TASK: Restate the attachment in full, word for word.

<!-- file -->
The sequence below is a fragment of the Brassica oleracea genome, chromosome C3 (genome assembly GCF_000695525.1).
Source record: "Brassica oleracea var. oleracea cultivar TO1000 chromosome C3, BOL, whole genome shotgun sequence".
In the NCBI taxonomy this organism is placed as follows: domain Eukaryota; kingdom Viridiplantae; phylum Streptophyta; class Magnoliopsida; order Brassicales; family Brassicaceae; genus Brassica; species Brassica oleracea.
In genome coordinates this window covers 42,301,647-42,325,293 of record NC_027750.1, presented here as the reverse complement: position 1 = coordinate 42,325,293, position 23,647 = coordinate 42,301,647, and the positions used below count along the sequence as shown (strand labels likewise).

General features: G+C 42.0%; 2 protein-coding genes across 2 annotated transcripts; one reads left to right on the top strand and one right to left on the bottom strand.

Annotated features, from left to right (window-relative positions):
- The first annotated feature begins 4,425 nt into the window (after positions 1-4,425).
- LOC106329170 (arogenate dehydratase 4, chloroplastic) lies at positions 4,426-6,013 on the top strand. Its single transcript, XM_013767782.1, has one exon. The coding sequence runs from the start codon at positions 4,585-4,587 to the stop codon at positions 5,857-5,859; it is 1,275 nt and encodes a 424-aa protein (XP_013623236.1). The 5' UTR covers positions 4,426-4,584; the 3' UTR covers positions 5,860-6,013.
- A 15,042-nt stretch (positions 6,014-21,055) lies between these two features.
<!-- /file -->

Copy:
The sequence below is a fragment of the Brassica oleracea genome, chromosome C3 (genome assembly GCF_000695525.1).
Source record: "Brassica oleracea var. oleracea cultivar TO1000 chromosome C3, BOL, whole genome shotgun sequence".
In the NCBI taxonomy this organism is placed as follows: domain Eukaryota; kingdom Viridiplantae; phylum Streptophyta; class Magnoliopsida; order Brassicales; family Brassicaceae; genus Brassica; species Brassica oleracea.
In genome coordinates this window covers 42,301,647-42,325,293 of record NC_027750.1, presented here as the reverse complement: position 1 = coordinate 42,325,293, position 23,647 = coordinate 42,301,647, and the positions used below count along the sequence as shown (strand labels likewise).

General features: G+C 42.0%; 2 protein-coding genes across 2 annotated transcripts; one reads left to right on the top strand and one right to left on the bottom strand.

Annotated features, from left to right (window-relative positions):
- The first annotated feature begins 4,425 nt into the window (after positions 1-4,425).
- LOC106329170 (arogenate dehydratase 4, chloroplastic) lies at positions 4,426-6,013 on the top strand. Its single transcript, XM_013767782.1, has one exon. The coding sequence runs from the start codon at positions 4,585-4,587 to the stop codon at positions 5,857-5,859; it is 1,275 nt and encodes a 424-aa protein (XP_013623236.1). The 5' UTR covers positions 4,426-4,584; the 3' UTR covers positions 5,860-6,013.
- A 15,042-nt stretch (positions 6,014-21,055) lies between these two features.